They may demonstrate extreme caution and go to great lengths to ensure that no one discovers their affair. It’s smart not to take anything at face value if you suspect someone of being unfaithful; pay attention to how your partner is behaving and trust your gut instincts if something doesn’t feel right.
If confronted, they’ll likely deny everything and try to turn the blame on you
When confronted about an affair, cheaters will often deny the allegations and instead make up their own excuses. They’ll try to shift the blame on you, blaming your suspicions on your insecurities or a misunderstanding. It’s all just a tactic they use to deny the affair and keep it hidden.
Instead of denying it with words, many cheaters will deny it with their body language – avoiding eye contact, becoming defensive or speaking in quiet whispers. Although confronting a loved one about an affair is never easy, it’s important to trust your instincts and not let them deny the truth.
Cheaters are often master manipulators who are experts at making you feel like you’re the one in the wrong
Cheaters are some of the most masterful manipulators, and gaslighting is one of their favorite tools to use against you. It involves making you second-guess yourself and eroding away your sense of trust in the relationship. When they gaslight by completely denying or minimizing any wrongdoing on their part, they can make you feel like you’re the one in the wrong.
It can be a difficult situation to navigate when a person who has broken your trust so deeply is also gaslighting you, but recognizing it as gaslighting is an important step towards standing up for yourself and getting control back over your life.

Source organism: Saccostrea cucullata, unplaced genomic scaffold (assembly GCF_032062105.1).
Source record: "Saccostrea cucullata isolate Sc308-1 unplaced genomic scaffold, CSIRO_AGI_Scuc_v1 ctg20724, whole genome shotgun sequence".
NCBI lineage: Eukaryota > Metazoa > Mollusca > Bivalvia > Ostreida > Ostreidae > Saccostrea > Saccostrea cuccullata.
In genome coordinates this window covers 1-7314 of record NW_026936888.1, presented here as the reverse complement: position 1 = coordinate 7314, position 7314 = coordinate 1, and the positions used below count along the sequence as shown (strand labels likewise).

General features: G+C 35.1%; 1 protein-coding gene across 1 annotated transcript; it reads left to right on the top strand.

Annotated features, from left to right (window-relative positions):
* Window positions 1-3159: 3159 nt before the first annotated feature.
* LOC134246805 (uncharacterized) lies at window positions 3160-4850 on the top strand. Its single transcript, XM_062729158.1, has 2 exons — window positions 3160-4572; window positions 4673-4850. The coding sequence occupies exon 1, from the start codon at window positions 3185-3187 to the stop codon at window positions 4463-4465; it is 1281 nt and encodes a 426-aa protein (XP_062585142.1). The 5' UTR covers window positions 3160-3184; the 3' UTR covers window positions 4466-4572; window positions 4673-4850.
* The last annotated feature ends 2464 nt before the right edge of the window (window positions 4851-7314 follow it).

Finding out your significant other is cheating on you can be an incredibly difficult and traumatic experience. Ultimately, it’s important to remember that cheaters often have a deep ability to separate their emotions for their spouse from the person they’re having an affair with.
They are able to convince themselves that what they are doing is okay, and all too often these manipulators can cover up their affair for many months – or years – only for it all to eventually unravel.
Cheaters will do just about anything to avoid answering uncomfortable questions or acknowledging the truth, which often results in them trying to turn the blame onto their spouse. It’s important not to fall victim to their manipulation tactics and instead take a few steps back while figuring out how best to resolve the situation.
Taking care of yourself is paramount as heartbreak and betrayal are often some of life’s biggest challenges, so please make sure you’re equipped with valid emotional support during this difficult time.
It can also be helpful to use this time as an opportunity for growth and reflection. Accepting that your relationship is in crisis can give you strength and resilience going forward in your marriage or into any future relationships.
Lastly, don’t forget to practice self-care; meditate, exercise, go on walks or engage in activities that give you joy and make sure you are taking care of yourself emotionally as well as physically during this hard time.
Please share your (or your spouse’s) experiences with compartmentalizing the affair in the comment section below. Thank you!
(Thanks so much to “Alisa” for providing this article for us. We love to share articles from our readers. So if you’d like to submit an article for us to possibly post on the blog, feel free to contact us about your ideas.)